Newspaper Archive of
Feather River Bulletin
Quincy, California
September 19, 2012     Feather River Bulletin
PAGE 16     (16 of 32 available)        PREVIOUS     NEXT      Full Size Image
PAGE 16     (16 of 32 available)        PREVIOUS     NEXT      Full Size Image
September 19, 2012

Newspaper Archive of Feather River Bulletin produced by SmallTownPapers, Inc.
Website © 2019. All content copyrighted. Copyright Information.     Terms Of Use.     Request Content Removal.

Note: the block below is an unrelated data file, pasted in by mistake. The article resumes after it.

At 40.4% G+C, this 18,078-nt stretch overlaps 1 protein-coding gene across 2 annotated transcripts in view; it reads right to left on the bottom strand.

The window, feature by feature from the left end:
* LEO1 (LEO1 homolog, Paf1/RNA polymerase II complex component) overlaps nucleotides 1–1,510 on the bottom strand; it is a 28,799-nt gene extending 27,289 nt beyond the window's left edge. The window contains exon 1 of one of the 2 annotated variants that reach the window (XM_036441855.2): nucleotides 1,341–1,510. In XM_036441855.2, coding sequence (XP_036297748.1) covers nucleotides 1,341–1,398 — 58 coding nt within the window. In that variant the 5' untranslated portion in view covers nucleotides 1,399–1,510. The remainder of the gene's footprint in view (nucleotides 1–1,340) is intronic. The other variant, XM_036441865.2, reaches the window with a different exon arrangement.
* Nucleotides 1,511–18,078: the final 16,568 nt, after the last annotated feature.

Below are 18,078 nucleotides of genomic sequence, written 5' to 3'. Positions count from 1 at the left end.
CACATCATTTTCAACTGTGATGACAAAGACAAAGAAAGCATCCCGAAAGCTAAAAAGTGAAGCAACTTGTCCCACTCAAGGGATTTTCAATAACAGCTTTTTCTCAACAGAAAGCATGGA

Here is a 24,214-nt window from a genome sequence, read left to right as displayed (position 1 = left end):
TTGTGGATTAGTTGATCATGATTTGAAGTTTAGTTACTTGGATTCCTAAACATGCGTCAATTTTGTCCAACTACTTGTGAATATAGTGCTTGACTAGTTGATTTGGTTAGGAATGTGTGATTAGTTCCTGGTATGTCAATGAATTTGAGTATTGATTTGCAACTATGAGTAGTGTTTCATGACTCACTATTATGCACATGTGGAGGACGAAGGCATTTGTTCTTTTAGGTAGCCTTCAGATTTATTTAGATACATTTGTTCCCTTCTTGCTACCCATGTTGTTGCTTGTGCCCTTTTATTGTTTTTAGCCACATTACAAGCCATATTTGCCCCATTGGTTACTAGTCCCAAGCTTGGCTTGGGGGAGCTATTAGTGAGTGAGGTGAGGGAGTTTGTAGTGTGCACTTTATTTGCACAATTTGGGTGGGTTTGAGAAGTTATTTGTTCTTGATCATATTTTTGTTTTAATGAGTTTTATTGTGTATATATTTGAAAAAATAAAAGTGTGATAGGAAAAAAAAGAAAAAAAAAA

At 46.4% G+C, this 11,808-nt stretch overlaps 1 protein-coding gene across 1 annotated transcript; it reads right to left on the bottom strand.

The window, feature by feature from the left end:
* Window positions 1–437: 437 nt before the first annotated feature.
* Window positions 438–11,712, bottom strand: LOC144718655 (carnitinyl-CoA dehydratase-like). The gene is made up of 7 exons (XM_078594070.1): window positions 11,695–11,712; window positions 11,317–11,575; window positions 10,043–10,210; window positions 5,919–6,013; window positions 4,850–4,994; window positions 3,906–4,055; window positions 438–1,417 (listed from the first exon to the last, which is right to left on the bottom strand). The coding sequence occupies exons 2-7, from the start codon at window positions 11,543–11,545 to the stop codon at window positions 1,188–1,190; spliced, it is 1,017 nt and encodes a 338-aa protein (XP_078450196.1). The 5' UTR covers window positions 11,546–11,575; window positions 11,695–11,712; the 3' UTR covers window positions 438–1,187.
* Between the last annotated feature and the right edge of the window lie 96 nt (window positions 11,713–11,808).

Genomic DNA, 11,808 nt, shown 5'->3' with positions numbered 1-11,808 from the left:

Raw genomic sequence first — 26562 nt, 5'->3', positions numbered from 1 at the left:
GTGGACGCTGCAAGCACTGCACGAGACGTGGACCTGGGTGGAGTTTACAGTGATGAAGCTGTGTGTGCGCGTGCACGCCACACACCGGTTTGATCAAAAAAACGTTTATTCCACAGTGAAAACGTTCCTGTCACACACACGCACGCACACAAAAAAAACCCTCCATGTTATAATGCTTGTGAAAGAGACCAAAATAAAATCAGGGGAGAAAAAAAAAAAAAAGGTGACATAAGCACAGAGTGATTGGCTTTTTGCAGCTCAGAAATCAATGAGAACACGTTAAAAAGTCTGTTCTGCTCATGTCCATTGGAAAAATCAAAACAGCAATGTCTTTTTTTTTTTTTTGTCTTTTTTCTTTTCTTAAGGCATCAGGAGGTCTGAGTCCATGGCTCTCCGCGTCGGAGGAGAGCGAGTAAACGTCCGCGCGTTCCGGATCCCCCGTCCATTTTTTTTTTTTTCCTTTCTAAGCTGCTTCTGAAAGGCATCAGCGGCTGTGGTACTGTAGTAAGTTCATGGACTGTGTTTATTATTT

6B Wednesday, Sept. 19, 2012 Bulletin, Progressive, Record, Reporter EDITORIAL AND OPINION EDITORIAL Keep fighting against the illegal fire tax In the next few weeks, 10,991 Plumas County residents will find a $150 bill in the marl from the state. The bill is actually an illegal tax to help pay for wildfire protection. Legislators, citizens and taxpayers associa- tions are speaking out against the illegal tax that will affect about 825,000 state residents. The f'n:e prevention tax is meant to generate more than $85 million in revenue for the state to help pay for fire-prevention in State Areas of Respon- sibility (SRAs). Aside from the fact that many residents who receive the bill already pay for fire protection, the new state fee is simply an unconstitutional tax. It's a tax because many homeowners will not see a direct benefit from paying the bill. The California Constitution requires two- thirds approval in both houses of the legislature for any new tax. That never happened. But the bin is on its way. So what can we do? Many legislators,, includ- ing U.S. Congressional candidate and former State Senator Doug LaMalfa (R-Richvale) want us to protest the tax. LaMalfa and other legisla- tors have joined with the Howard Jarvis Tax- payers Association to oppose collection, seek re- funds and ultimately overturn the law in the courts. We share that view and encourage residents to protest. But we have to do it quickly. Protests must be filed within 30 days of paying the fee. (The fee is actually $115 ifa taxpayer's structure is already in a local fire district). The 30-day window to protest begins on the date the bill was mailed, not the date you receive it. To protest, visit, sponsored by the How.ard Jarvis Taxpayers Association and follow the.procedures for protesting the tax and how to file for a refund. Look for the specific form that must be fried within the 30 days. Resi- dents without Internet access may call their elected representatives' office for help. Once CalFire has received a petition for a re- : fund, it has 60 days to review it and issue a writ- ten decision. The decision,which will be provid- ed in writing, will explain whether the fee is valid, should be modified or eliminated. The bottom line is the state is asking us to make up the difference for budget cuts made to CalFire. The governor's argument is that we should help pay for services we receive. Using that logic, the state could charge a fee for just about any service it wanted. What's next; a fee for police protection? The fire fee should be ruled unconstitutional in a court of law and be overturned. But until that happens, the best thing we can do is contin- ue to fight it. It's our right. Editorials are written by members of the editorial board, which consists of the publisher, the managing editor and the appropriate staff writer or writers, and should be considered the opinion of the newspaper. spaper For breaking news, go to Michael C. Taborski ............. Publisher Keri B. Taborski ...Lega! Advertising Dept. Dan McDonald ......... Managing Editor Jenny Lee ................. Photo Editor Alicia Knadler ........ Indian Valley Editor Ingrid Burke ................ Copy Editor Staff writers: Laura Beaton Susan Cort Johnson Jordan Clary Debra Moore Michael Condon M. Kate West Ruth Ellis Aura Whittaker DJ Estacio Sam Williams Will Farris James Wilson Mona Hill Samantha P. Hawthorne Feather River Westwood Bulletin PinePress (530) 283-0800 (530) 256-2277 Lassen County Chester Progressive Times (530) 258-3115 (530) 257-53211 Indian Valley Portola Reporter Record (530) 832-4646 (530) 284-7800 Lodging providers should tax themselves Crusty old Chester Cromberg was in his "I don't have to clean them anymore," I usual spot, crouched on the bank of the said. "But they are cleaner than ever. Middle Fork swishing muddy gravel in his Things are going great. Thanks for ask- rusted gold pan. ing." "Howdy Mac!" barked the grimy week- "Are ya gettin' psyched up to be the tax end prospector as he spit the remains of a man for the county?" he said, still staring hand-rolled butt into the river, into his pan. "How the hell are ya, Chet? Still search- "What are you talking about, Chet?" ing for the Mother Lode, I see." "That T-I-T thing. Isn't the board of city Cromberg -- if that's even his real name MY TURN slickers in Quincy raisin' it up a couple -- claims he found a nugget so big that he .............................................. DANMcDONALD ............................................. notches? That's what I read in yer paper." quit his regular job in 1977. He said he used Managing Editor to run a bed and breakfast. But Chester Cromberg says a lot of things. He says he lives in a cabin. I think he sucker for pretty little rocks. lives in a car. "It's Camp Layman, Chet," I said. "When Yet when the skinny, wrinkled old dude are you ever going to get that right?" speaks, I always listen. He's sort of a poor "Ha ha ha, I know how to say it," man's Howard Stern. Cromberg said with a chuckle that made So I tossed my pole on the bank, sat on a his boney naked shoulders bounce. "I just rock beside him and dangled my feet in the like saying Cam Play Man... PLAY MAN. river for another 20-minute session of"The Get it?" World According to Chester." "I get it, Chet. You are a witty guy." "How are things going at Cam Play "How are things going at Play Man? Still Man?,' he said, tossing a few stones from cleaning all those toilets?" he said, one the dented pan into a plastic sack. hand stroking his dirty gray beard. Cromberg rarely finds gold, but he's a This week's special days NOT JUST AN ORDINARY DAY COMPILED BY KERI TABORSKI Not just an ordinary day....a sampling weekly notable special days and faas throughout the year. of Sept. 19 -- In 1981 Simon & Garfunkle reunite for a free concert held in Central Park in New York City. Sept. 20 -- In 1880, Chester A. Arthur was inaugurated as the 21st President of the United States following the assassina- tion attempt on James Garfield July 2. Garfield died of his inj uries Sept. 19. -- In 1973, Billie Jean King defeats Bob- by Riggs in the Battle of the Sexes tennis match at the Houston Astrodome in war. Established by resolution of the United Nations in 1981, IPD was first ob- served in 1982. Sept. 22 -- The first issue of National Ge- ographic magazine was published in 1888. --- Business Women's Day recognizes the value and contribution of women in the business world. First celebrated in 1982, in 1983 a cCongressional resolution was passed and signed by President Ronald Reagan. Sept. 23 -- The Lincoln Center for the Performing Arts opens in 1962. The arts complex consists of three buildings: Av- ery Fisher Hall (formerly Philharmonic Hall), the Metropolitan Opera House and the David H. Koch Theater (formerly the New York State Theater). Sept, 24 -- The Honda Motor Company was founded in Tokyo in 1948. Houston, Texas. -- In 1968, the television news show "60 Minutes" made its debut on CBS. Sept. 21 J.R.R. Tolkien's:children's .......... ' book "The Hobbit" was first published in sept. 25 --In~i890, the united States 1937. Congress establishes Sequoia National -- In 1981 Sandra Day O'Connor is Park located east of Visalia, and famous unanimously approved by the United for its giant sequoia trees. States Senate as the first female Supreme Court justice. -- Ground is broken for the construc- -- International Peace Day seeks a goal tion of baseball park Fenway Park in of global nonviolence and ceasefire of Boston, Mass., in 1911. "Chet! ... You can read?! ... I had no idea. I always figured you for a lookin'-at-the- pretty-pictures type of guy." Cromberg made rare eye contact after that dagger. He tried to look mad, but his eyes were smiling. "You got me good that time, Mac. Ouch. Stop it." His fake anger morphed into a 10-second belly laugh that ended with a few raspy coughs. "Sorry, Chet. I promise I won't make you laugh again. It's too painful to listen to. "First of all, it's called T-O-T not T-I-T," I continued, "And the supervisors aren't raising a tax. They don't have the authori- ty to do that. They are simply putting it on the ballot so we can vote on it. In case you hadn't noticed, the county is in pretty bad shape, Chet." Cromberg was silent for a few seconds. When he realized I was finished he said, "You gonna vote for it, Mac?" "Not sure," I said. "Would you?" I knew Cromberg hadn't voted since Nixon was re- elected. "No way," he said. "It's not fair that the county gets more of the cabin owners' money for nothin'. I say let the supervisors come and clean yer toilets. You can pay 'em for that. That's fair." "Chester, I thought you said you could read .... The TOT is NOT the lodging providers' money. It's a tax that visitors pay when they spend the night. The resort owners like me just collect it. The tax mon- ey is used to help pay for the services visi- tors can use when they are here, like police protection, roads, parks, that sort of thing." "Yep, and that's exactly where the mon- ey's gonna go," Cromberg said. "It's gonna help pay for deputies." "So what is wrong with that, Chet?" I said. "Hey, if anyone wants to keep deputies employed, it's me. They saved my butt after a guy broke into my house a cou- ple weeks ago. "But I do understand your point, Chester. The lodgingproviders should have some say about how the extra money is spent. After all, we are the ones who have to explain to our guests why we are raising our prices." "Exactly, Mac! That's only fair!" Cromberg said. For the next five minutes, Cromberg See My Turn, page 8B R.EMEMBER WHEN The amount which will be charged pa- ; ................................................................... tients at the Plumas County Hospital in KERI I"ABORSKI Quincy will be increased from $12 per day Historian to $18 per day. 75 YEARS AGO ........ 1937 Incorporation of Quincy as a city was fa- vored in a resolution adopted by the Quin- cy Chamber of Commerce this week. Property title to a triangular lot at the junction of Main Street and Lawrence Street in Quincy by J.D. Harrison of Mas- sack was transferred to him this week and 25 YEARS AGO .......... 1987 Today at 10:30 a.m:, eastern standard time, President Ronald Reagan will lead the nation in the recitation of the Pledge of Allegiance in honor of Constitution Day, a celebration of the founding father's sign- ing of the document. Feather Publishing has teamed with the Plumas Unified School District to include, a copy of the legislation recently passed, called the "bottle bill." 10 YEARS AGO ............ 2002 The historic Swiss Mine cabin near Seneca was vandalized again, for the third time. The vandalism was under the juris- ' diction of the United States Forest Service, not the Plumas County Sheriffs office so the USFS re-secured the cabin. The first football game in the history of Feather River College took place Saturday when the Golden Eagles defeated Yuba College 37- 16. he plans to build a service station on the document in all Plumas newspapers this property. week and another 5,000 copies were print- Note: items included in the weekly Remember ed for Plumas County school students. When column are taken from our bound newspa- 50 YEARS AGO ........ 1962 As 1988 approaches, retail stores selling per archives and represent writing styles of that The Plumas County Board of Supervi- soft drinks and beer must prepare to re- particular period. The spelling and grammar sors this week accepted the proposed for- ceive a greater quantity of returnable are not edited, so the copy is presented as it actu- mation of the West Almanor Fire District. cans and bottles with the new California ally appeared in the original newspaper. for After preparing to evacuate for the Moonlight Wildfire I knew the importance of being organized, but somehow I've got- ten a bit scattered since then. The cute little basket on the kitchen counter used to hold a month's supply of medications, and the medical paperwork used to be in my purse, until I quit carry- ing one. The old photos, all gathered up and sent out to the fireproof gun safe after the Moonlight, somehow made it back into the house, where they've since been scattered into three different rooms, at least. Just five years ago I would have been ready for disaster to strike, but the week- end before last, I was not, to my horror. My husband was turning blue and mak- ing funny noises, I was in a panic, spin- ning around in fruitless circles, my brain unable to cope. Where was the street number we've been meaning to put out front? Thank goodness for a son nearby to hold his dad while I ran to the street flapping. my arms when I heard the sirens getting close. Where was the meds list? Where was his advanced directive? Where were his pills? I flunked all the important questions the nything? t me MY TURN ALICIA KNADLER Indian Valley Editor ' emergency medical technicians and para- medics asked. Eventually all was found within mo- ments, but only after several --- a macabre dance I hope never to do again, Afterward, when all was well, I went to put the advanced directive away where it belonged. There in its organizer-type folder was the missing meds list. Go figure. Instead, the emergency crew had to deal with assorted bottles, not all of them la- beled, and all stuffed into a plastic bag full of a puppy kit that I dumped all over the kitchen table. I never want to go through this again, I want my husband to live forever-- and I want to be more organized when disaster strikes again. I remember Ken and Centella Tucker, lo- cal FEMA volunteers giving a presentation after the flood of 1997. So now 15 years later, here I am trying to remember everything they said to keep in the grab bag-- a suitcase on wheels. Some of the more important items were a month's supply of meds and a spare pair of eyeglasses, maybe an older prescription, but still better than none. It would have been nice to just grab that bag and jump in the car to follow the heli- copter he was in. Instead, I arrived at the hospital two hours away without his glasses or shaving kit and without any pocket money or change for vending machines. I even had to go buy him a new set of clothes, because one of those mad circles was interrupted and the only clothes I grabbed were his long johns, socks and an undershirt. So I'm making a New Year's resolution, something I don't usually do; I'm going to prepare for an emergency, maybe even do a couple of drills, like the fire escape plans kindergarteners and their families are en- couraged to do.